Bob Nash (American football)
|Date of birth:||December 16, 1892|
|Place of birth:||County Meath, Ireland|
|Date of death:||February 1, 1977(aged 84)|
|Place of death:||Winchester, Connecticut, United States|
|Height:||6 ft 1 in (185 cm)|
|Weight:||205 lb (93 kg)|
|High school:||Bernards High School (NJ)|
|1917, 1919||Massillon Tigers|
New York Giants
Career highlights and awards
|Playing stats at|
Robert Arthur "Nasty" Nash (December 16, 1892 – February 1, 1977) was a professional football player who played in the American Professional Football Association (renamed the National Football League in 1922) for the Akron Pros, Buffalo All-Americans, Rochester Jeffersons and the New York Giants. Prior to joining the AFPA, Nash played professionally in the "Ohio League" for the Massillon Tigers. He was considered by sports historians as one of the greatest tackles of his era.
On Sunday, October 10, 1920, Nash is credited with the first fumble recovery for a touchdown in a game featuring two league teams.
On Sunday, October 31, 1920, according to Ike Roy Martin; on a punt return Jim Thorpe had instructed Martin to let Nash get by him. Thorpe had wanted to run into Nash, which he did. The collision resulted in them both being knocked out and they were carried off the field.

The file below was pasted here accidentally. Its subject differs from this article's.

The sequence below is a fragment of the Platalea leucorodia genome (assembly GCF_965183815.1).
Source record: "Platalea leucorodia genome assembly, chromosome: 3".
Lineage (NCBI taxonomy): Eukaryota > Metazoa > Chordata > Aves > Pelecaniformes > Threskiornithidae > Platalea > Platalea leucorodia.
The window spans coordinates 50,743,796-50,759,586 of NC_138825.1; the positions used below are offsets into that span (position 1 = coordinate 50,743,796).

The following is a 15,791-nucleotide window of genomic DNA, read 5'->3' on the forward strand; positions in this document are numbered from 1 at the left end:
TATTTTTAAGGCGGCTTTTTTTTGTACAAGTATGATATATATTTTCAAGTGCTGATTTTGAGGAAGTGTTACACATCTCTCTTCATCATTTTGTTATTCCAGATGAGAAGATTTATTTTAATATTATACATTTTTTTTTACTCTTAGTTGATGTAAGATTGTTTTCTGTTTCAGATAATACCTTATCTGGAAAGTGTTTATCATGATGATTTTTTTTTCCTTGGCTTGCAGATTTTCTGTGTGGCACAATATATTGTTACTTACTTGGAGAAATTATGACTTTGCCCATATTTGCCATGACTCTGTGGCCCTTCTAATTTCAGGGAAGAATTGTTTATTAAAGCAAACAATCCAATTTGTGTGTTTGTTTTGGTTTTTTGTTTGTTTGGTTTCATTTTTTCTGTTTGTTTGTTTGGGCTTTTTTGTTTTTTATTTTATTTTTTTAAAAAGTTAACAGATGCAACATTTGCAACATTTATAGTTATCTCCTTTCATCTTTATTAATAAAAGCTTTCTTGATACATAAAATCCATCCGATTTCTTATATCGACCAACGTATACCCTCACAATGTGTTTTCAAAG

Nash was also a part of the first APFA player deal, in 1920, when Akron sold Nash to Buffalo for $300 and five percent of the gate receipts during a game between the two clubs. However, since Nash was a part of the Akron Pros during their championship season, he is credited as belonging on their championship team. Nash was also the very first captain of the New York Giants.
Prior to playing professional football, Nash played college football at Cornell University and at Rutgers, where he received All-American honors in 1914. He was inducted into the Rutgers Hall of Fame in 1988.
- Pro Football Chronology
- 1917 All-Pros
- Ivy League Sports
- Scarlet Knights in the Pros
- Pioneer in Pro Football by Jack Cusack
- Year in Football 1920
- Scarlet Knights History and Tradition
- Bob Nash's obituary